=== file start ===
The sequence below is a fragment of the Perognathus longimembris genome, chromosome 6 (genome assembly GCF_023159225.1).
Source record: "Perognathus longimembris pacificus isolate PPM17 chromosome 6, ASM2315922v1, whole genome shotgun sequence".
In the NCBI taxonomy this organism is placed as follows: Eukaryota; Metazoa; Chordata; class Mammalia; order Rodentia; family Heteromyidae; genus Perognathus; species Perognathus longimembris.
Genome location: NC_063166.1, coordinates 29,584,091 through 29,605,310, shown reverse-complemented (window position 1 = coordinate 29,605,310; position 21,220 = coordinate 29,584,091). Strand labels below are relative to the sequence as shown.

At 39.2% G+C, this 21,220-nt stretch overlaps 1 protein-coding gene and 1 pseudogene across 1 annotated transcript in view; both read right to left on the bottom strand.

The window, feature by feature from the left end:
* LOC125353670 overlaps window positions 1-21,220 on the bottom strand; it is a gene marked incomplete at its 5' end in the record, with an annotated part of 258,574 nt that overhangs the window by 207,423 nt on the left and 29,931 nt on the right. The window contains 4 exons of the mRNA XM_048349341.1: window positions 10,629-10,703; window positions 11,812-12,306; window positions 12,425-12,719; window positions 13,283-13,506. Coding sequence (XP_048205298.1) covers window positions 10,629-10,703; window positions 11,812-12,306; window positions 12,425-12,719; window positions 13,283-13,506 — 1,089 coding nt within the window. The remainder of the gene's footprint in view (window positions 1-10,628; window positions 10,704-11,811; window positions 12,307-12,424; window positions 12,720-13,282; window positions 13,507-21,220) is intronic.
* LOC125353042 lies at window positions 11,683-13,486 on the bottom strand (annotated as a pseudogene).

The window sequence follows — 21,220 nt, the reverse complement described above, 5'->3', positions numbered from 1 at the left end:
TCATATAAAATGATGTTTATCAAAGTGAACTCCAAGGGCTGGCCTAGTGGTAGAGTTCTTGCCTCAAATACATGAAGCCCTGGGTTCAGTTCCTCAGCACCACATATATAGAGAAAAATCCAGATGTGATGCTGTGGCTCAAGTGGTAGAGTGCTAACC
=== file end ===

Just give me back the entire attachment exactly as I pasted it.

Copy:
The sequence below is a fragment of the Perognathus longimembris genome, chromosome 6 (genome assembly GCF_023159225.1).
Source record: "Perognathus longimembris pacificus isolate PPM17 chromosome 6, ASM2315922v1, whole genome shotgun sequence".
In the NCBI taxonomy this organism is placed as follows: Eukaryota; Metazoa; Chordata; class Mammalia; order Rodentia; family Heteromyidae; genus Perognathus; species Perognathus longimembris.
Genome location: NC_063166.1, coordinates 29,584,091 through 29,605,310, shown reverse-complemented (window position 1 = coordinate 29,605,310; position 21,220 = coordinate 29,584,091). Strand labels below are relative to the sequence as shown.

At 39.2% G+C, this 21,220-nt stretch overlaps 1 protein-coding gene and 1 pseudogene across 1 annotated transcript in view; both read right to left on the bottom strand.

The window, feature by feature from the left end:
* LOC125353670 overlaps window positions 1-21,220 on the bottom strand; it is a gene marked incomplete at its 5' end in the record, with an annotated part of 258,574 nt that overhangs the window by 207,423 nt on the left and 29,931 nt on the right. The window contains 4 exons of the mRNA XM_048349341.1: window positions 10,629-10,703; window positions 11,812-12,306; window positions 12,425-12,719; window positions 13,283-13,506. Coding sequence (XP_048205298.1) covers window positions 10,629-10,703; window positions 11,812-12,306; window positions 12,425-12,719; window positions 13,283-13,506 — 1,089 coding nt within the window. The remainder of the gene's footprint in view (window positions 1-10,628; window positions 10,704-11,811; window positions 12,307-12,424; window positions 12,720-13,282; window positions 13,507-21,220) is intronic.
* LOC125353042 lies at window positions 11,683-13,486 on the bottom strand (annotated as a pseudogene).

The window sequence follows — 21,220 nt, the reverse complement described above, 5'->3', positions numbered from 1 at the left end:
TCATATAAAATGATGTTTATCAAAGTGAACTCCAAGGGCTGGCCTAGTGGTAGAGTTCTTGCCTCAAATACATGAAGCCCTGGGTTCAGTTCCTCAGCACCACATATATAGAGAAAAATCCAGATGTGATGCTGTGGCTCAAGTGGTAGAGTGCTAACC